Insight into the proteins regulating the regrowth of axons – the signal-transmitting fibres of neurons – after injury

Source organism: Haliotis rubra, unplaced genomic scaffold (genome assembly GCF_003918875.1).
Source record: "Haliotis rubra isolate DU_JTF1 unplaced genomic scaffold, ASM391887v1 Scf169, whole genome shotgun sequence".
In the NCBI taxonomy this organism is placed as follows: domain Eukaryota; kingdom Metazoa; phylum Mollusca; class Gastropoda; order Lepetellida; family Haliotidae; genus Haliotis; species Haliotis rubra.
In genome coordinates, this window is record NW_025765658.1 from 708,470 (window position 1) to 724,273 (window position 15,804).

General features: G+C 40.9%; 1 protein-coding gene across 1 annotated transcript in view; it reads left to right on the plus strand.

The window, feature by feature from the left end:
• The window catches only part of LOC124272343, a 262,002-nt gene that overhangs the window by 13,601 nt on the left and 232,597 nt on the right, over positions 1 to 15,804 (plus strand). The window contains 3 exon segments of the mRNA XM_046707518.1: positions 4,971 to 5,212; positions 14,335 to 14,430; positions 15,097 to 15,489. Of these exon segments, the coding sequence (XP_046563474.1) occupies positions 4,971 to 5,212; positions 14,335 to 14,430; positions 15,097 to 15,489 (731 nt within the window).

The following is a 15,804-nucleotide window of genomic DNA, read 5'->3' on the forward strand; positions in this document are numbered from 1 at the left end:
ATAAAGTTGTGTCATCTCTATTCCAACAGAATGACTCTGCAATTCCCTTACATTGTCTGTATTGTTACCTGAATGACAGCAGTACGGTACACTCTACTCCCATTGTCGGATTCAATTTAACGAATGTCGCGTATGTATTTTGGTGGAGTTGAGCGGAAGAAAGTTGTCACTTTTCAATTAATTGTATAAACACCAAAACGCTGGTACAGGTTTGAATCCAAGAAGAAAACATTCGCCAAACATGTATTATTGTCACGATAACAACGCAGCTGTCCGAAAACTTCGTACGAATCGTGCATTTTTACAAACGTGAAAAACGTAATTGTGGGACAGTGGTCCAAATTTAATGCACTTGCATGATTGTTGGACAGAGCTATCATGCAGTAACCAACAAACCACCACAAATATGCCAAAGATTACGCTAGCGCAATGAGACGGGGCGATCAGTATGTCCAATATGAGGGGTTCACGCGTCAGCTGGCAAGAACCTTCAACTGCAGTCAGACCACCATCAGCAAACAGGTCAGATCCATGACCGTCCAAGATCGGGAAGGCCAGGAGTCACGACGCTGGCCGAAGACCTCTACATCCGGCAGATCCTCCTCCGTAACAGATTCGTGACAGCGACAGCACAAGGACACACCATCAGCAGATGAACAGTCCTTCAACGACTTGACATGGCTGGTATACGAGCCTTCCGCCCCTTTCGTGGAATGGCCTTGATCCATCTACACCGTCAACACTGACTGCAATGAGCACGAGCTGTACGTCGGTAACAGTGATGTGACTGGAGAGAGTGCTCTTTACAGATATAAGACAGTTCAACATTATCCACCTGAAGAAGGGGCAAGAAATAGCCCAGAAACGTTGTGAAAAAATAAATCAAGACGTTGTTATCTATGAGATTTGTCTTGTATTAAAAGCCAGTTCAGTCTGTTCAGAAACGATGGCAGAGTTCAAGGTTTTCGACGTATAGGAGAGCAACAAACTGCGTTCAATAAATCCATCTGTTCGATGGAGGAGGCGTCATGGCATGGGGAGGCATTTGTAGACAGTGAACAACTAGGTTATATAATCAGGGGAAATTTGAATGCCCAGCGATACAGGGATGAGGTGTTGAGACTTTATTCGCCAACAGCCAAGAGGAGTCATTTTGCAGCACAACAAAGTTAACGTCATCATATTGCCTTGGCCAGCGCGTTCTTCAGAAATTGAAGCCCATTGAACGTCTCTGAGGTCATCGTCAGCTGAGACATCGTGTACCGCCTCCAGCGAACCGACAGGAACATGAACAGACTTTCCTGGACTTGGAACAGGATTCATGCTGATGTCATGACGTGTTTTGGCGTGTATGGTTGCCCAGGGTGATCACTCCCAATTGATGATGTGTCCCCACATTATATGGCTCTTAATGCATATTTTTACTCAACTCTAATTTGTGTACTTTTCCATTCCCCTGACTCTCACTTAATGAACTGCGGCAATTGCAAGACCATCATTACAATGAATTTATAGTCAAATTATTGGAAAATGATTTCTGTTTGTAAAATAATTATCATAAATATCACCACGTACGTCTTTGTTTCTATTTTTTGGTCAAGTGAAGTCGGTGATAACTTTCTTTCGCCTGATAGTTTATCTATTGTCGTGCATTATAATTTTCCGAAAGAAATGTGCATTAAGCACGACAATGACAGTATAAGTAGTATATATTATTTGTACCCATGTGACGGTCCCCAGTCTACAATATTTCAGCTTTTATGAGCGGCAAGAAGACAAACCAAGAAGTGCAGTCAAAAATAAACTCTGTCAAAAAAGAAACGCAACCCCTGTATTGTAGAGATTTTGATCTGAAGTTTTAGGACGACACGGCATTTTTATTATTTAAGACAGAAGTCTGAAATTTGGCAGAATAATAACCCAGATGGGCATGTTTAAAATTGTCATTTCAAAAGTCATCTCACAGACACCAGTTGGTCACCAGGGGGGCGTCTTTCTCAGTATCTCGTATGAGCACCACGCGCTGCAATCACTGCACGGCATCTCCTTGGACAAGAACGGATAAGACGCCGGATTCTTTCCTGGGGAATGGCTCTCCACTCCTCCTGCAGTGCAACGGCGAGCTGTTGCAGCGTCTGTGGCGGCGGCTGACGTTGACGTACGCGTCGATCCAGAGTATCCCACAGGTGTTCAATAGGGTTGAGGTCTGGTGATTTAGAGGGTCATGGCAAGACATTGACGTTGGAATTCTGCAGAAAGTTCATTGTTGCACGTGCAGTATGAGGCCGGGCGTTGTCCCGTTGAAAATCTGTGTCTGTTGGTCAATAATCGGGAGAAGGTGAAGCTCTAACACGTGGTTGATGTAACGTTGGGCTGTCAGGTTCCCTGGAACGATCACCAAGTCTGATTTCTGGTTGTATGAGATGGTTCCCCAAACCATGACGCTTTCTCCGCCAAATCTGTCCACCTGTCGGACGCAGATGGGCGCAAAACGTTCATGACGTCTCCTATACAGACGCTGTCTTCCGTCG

Unlike the neurons in the central nervous system (CNS), those outside the brain and spinal cord – the peripheral nervous system (PNS) – can regenerate their ‘electrical cable’-like fibres (axons) after injury. Understanding how this happens could be of huge benefit for treating a range of conditions such as stroke, spinal cord injury and others in both the CNS and PNS. Researchers have now discovered in mice that the levels of a protein called RSK1 are higher after sciatic nerve injury. Forcing neurons to over-produce RSK1, caused an increase in two proteins called BDNF and IGF1 that helped regrow the neuron’s axon. Here we see a ‘normal’ neuron (top left) and longer neurons with increased levels of RSK1 (top middle and right). By inhibiting either BDNF (bottom left), IGF1 (bottom middle) or both (bottom right), the regrowth of the axons was impaired, suggesting RSK1 is essential for regeneration of these signal-transmitting projections.
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